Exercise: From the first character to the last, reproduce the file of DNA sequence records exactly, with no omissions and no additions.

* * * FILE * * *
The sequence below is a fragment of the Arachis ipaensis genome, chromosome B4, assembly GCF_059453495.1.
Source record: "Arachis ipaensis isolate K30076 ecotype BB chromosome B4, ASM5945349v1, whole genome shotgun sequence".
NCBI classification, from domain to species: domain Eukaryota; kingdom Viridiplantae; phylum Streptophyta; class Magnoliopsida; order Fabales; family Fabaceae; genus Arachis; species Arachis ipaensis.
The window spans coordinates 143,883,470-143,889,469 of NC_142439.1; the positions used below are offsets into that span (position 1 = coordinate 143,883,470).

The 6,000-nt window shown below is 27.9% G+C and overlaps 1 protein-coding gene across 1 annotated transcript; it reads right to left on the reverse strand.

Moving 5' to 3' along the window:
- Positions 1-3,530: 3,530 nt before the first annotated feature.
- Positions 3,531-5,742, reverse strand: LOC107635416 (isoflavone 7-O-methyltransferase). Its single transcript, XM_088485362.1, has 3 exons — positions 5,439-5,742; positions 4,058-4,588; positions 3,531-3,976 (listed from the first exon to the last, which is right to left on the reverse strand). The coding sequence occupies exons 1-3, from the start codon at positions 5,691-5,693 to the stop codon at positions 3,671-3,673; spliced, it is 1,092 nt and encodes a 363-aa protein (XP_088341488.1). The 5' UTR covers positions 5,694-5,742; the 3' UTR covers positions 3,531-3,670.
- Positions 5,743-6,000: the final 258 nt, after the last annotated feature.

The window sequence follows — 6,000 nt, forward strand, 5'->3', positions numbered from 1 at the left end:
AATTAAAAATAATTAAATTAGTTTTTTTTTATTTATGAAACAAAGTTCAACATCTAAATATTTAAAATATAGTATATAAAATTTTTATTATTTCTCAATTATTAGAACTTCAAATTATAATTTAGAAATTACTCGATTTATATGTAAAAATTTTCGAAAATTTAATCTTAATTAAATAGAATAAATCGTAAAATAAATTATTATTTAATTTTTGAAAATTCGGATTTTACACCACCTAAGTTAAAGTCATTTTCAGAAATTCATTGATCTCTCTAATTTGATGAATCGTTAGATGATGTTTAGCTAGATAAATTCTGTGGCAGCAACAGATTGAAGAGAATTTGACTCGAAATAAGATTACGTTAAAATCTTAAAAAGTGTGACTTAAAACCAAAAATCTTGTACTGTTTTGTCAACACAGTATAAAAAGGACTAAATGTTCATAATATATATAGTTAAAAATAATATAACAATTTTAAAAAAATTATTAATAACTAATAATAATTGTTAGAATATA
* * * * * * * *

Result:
The sequence below is a fragment of the Arachis ipaensis genome, chromosome B4, assembly GCF_059453495.1.
Source record: "Arachis ipaensis isolate K30076 ecotype BB chromosome B4, ASM5945349v1, whole genome shotgun sequence".
NCBI classification, from domain to species: domain Eukaryota; kingdom Viridiplantae; phylum Streptophyta; class Magnoliopsida; order Fabales; family Fabaceae; genus Arachis; species Arachis ipaensis.
The window spans coordinates 143,883,470-143,889,469 of NC_142439.1; the positions used below are offsets into that span (position 1 = coordinate 143,883,470).

The 6,000-nt window shown below is 27.9% G+C and overlaps 1 protein-coding gene across 1 annotated transcript; it reads right to left on the reverse strand.

Moving 5' to 3' along the window:
- Positions 1-3,530: 3,530 nt before the first annotated feature.
- Positions 3,531-5,742, reverse strand: LOC107635416 (isoflavone 7-O-methyltransferase). Its single transcript, XM_088485362.1, has 3 exons — positions 5,439-5,742; positions 4,058-4,588; positions 3,531-3,976 (listed from the first exon to the last, which is right to left on the reverse strand). The coding sequence occupies exons 1-3, from the start codon at positions 5,691-5,693 to the stop codon at positions 3,671-3,673; spliced, it is 1,092 nt and encodes a 363-aa protein (XP_088341488.1). The 5' UTR covers positions 5,694-5,742; the 3' UTR covers positions 3,531-3,670.
- Positions 5,743-6,000: the final 258 nt, after the last annotated feature.

The window sequence follows — 6,000 nt, forward strand, 5'->3', positions numbered from 1 at the left end:
AATTAAAAATAATTAAATTAGTTTTTTTTTATTTATGAAACAAAGTTCAACATCTAAATATTTAAAATATAGTATATAAAATTTTTATTATTTCTCAATTATTAGAACTTCAAATTATAATTTAGAAATTACTCGATTTATATGTAAAAATTTTCGAAAATTTAATCTTAATTAAATAGAATAAATCGTAAAATAAATTATTATTTAATTTTTGAAAATTCGGATTTTACACCACCTAAGTTAAAGTCATTTTCAGAAATTCATTGATCTCTCTAATTTGATGAATCGTTAGATGATGTTTAGCTAGATAAATTCTGTGGCAGCAACAGATTGAAGAGAATTTGACTCGAAATAAGATTACGTTAAAATCTTAAAAAGTGTGACTTAAAACCAAAAATCTTGTACTGTTTTGTCAACACAGTATAAAAAGGACTAAATGTTCATAATATATATAGTTAAAAATAATATAACAATTTTAAAAAAATTATTAATAACTAATAATAATTGTTAGAATATA